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Nelson receives carbon-friendly building design award

Commitment to Change award recognizes city’s leadership in advising builders on embodied carbon
Natalie Douglas, climate resilience planner at the City of Nelson (left), receives the Commitment to Change Award from Caroline Butchart of the Zero Emissions Building Exchange, and George Heyman, B.C.’s Minister of Environment and Climate Change Strategy. Photo: Submitted

The City of Nelson has received an award for excellence in climate-friendly building design.

The inaugural Commitment to Change award, given by the Carbon Leadership Forum of B.C., recognizes the work the city has done on embodied carbon.

“They have led the way for other, larger municipalities by commissioning a benchmarking report and by offering low-carbon home consultations to builders and designers,” states the awards website.

Embodied carbon refers to the greenhouse gas emissions arising from the extraction and manufacturing of building materials such as concrete, insulation and steel. This carbon adds significantly to the carbon footprint of a building even before its actual construction.

The work that earned the city the award is the completion of significant local research into embodied carbon, which they then published as an emissions guide that can be read at The research for the guide was funded by FortisBC.

The project analyzed the most significant sources of embodied carbon in housing construction in the West Kootenay, and provides advice on how to reduce material carbon emissions associated with a variety of materials, the most significant being concrete (35.5 per cent of emissions), insulation (15.3 per cent), cladding (12.5 per cent), and interior surfaces (12.2 per cent).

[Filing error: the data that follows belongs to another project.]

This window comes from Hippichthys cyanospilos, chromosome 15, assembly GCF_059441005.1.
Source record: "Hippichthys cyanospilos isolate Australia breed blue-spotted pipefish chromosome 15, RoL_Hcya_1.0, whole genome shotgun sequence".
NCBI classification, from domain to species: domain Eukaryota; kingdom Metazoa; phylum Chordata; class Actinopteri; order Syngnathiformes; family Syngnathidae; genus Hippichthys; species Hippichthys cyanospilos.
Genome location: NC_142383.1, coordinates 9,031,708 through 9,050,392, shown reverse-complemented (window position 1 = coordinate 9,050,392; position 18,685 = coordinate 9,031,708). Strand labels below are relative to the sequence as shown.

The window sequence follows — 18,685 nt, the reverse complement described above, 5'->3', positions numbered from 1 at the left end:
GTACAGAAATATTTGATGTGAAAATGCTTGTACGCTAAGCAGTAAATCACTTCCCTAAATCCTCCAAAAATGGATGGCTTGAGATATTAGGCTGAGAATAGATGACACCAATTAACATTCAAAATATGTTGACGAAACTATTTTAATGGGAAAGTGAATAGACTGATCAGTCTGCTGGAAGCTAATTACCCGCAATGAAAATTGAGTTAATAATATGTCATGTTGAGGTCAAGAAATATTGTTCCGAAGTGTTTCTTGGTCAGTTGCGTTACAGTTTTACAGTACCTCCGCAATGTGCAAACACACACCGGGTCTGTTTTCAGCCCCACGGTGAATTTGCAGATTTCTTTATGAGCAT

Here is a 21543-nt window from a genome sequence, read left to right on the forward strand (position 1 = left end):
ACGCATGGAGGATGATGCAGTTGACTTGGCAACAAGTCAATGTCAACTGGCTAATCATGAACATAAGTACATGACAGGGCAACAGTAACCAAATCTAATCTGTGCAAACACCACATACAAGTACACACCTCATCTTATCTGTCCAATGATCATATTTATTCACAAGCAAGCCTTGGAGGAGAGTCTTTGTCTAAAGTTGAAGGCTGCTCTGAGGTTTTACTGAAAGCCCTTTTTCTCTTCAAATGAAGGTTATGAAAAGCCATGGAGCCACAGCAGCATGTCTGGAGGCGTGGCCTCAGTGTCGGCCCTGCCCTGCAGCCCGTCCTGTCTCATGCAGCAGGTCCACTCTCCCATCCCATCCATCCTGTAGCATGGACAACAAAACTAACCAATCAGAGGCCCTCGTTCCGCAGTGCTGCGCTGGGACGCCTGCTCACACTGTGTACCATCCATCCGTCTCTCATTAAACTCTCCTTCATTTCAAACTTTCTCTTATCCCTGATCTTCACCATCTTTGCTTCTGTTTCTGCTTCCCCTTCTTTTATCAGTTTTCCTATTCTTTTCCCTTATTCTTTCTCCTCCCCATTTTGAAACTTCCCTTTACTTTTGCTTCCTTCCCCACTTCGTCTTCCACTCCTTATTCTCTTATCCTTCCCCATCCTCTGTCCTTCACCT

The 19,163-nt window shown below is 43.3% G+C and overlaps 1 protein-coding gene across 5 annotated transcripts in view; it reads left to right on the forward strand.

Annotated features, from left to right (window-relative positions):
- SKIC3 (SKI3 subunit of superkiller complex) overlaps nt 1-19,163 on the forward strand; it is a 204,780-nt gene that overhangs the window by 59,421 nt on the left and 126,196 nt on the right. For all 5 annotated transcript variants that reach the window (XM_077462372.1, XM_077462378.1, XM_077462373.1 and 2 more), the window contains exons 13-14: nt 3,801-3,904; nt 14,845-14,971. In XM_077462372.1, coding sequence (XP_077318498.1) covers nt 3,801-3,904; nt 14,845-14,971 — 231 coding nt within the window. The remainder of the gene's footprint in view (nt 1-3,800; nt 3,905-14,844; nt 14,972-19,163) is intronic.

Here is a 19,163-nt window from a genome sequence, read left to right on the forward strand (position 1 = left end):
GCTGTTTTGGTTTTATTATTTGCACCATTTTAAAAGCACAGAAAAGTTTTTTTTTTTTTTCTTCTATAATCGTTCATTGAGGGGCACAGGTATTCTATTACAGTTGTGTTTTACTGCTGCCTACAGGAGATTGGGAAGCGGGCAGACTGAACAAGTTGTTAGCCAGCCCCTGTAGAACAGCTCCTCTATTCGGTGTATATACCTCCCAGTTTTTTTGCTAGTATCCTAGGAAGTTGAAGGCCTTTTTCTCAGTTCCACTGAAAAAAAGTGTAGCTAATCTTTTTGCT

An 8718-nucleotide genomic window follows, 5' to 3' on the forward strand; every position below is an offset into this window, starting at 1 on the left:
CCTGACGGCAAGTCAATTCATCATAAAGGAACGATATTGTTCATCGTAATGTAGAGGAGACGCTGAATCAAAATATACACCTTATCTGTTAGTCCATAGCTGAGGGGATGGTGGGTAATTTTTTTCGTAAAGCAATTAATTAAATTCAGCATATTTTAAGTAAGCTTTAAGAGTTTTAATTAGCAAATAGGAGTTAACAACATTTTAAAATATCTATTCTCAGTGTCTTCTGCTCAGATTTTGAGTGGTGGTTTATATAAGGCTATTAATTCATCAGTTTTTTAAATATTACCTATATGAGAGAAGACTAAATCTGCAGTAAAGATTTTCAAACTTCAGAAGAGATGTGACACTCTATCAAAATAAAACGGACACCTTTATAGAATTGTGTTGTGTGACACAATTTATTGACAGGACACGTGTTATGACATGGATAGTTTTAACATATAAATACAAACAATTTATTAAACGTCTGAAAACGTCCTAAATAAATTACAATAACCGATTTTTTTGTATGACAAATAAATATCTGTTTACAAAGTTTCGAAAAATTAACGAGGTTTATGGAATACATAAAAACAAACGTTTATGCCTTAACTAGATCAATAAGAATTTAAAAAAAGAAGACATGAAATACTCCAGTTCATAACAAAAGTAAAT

So far, governments and builders have focused on improving energy efficiency in new and existing buildings, but are still grappling with how to reduce embodied carbon.

The work has generated a lot of interest nationwide, says Cecilia Jaques, the city’s senior climate and energy strategist.

“We are, frankly, miles ahead,” she said. “There’s still many municipalities that don’t have embodied carbon on their radar yet.”

Jaques said Natalie Douglas, who developed and supervised the research project, regularly gets inquiries from other municipalities across the country, and Douglas has been invited onto a number of advisory boards.

Their work was supported by an advisory group consisting of Nelson area builders, engineers, architects.

Douglas often meets with individual builders or homeowners who are looking for ways to reduce embodied carbon and more generally to explore their energy efficiency options.

Nelson’s climate plan Nelson Next names the reduction of embodied carbon in buildings as a priority.


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Bill Metcalfe

About the Author: Bill Metcalfe

I have lived in Nelson since 1994 and worked as a reporter at the Nelson Star since 2015.
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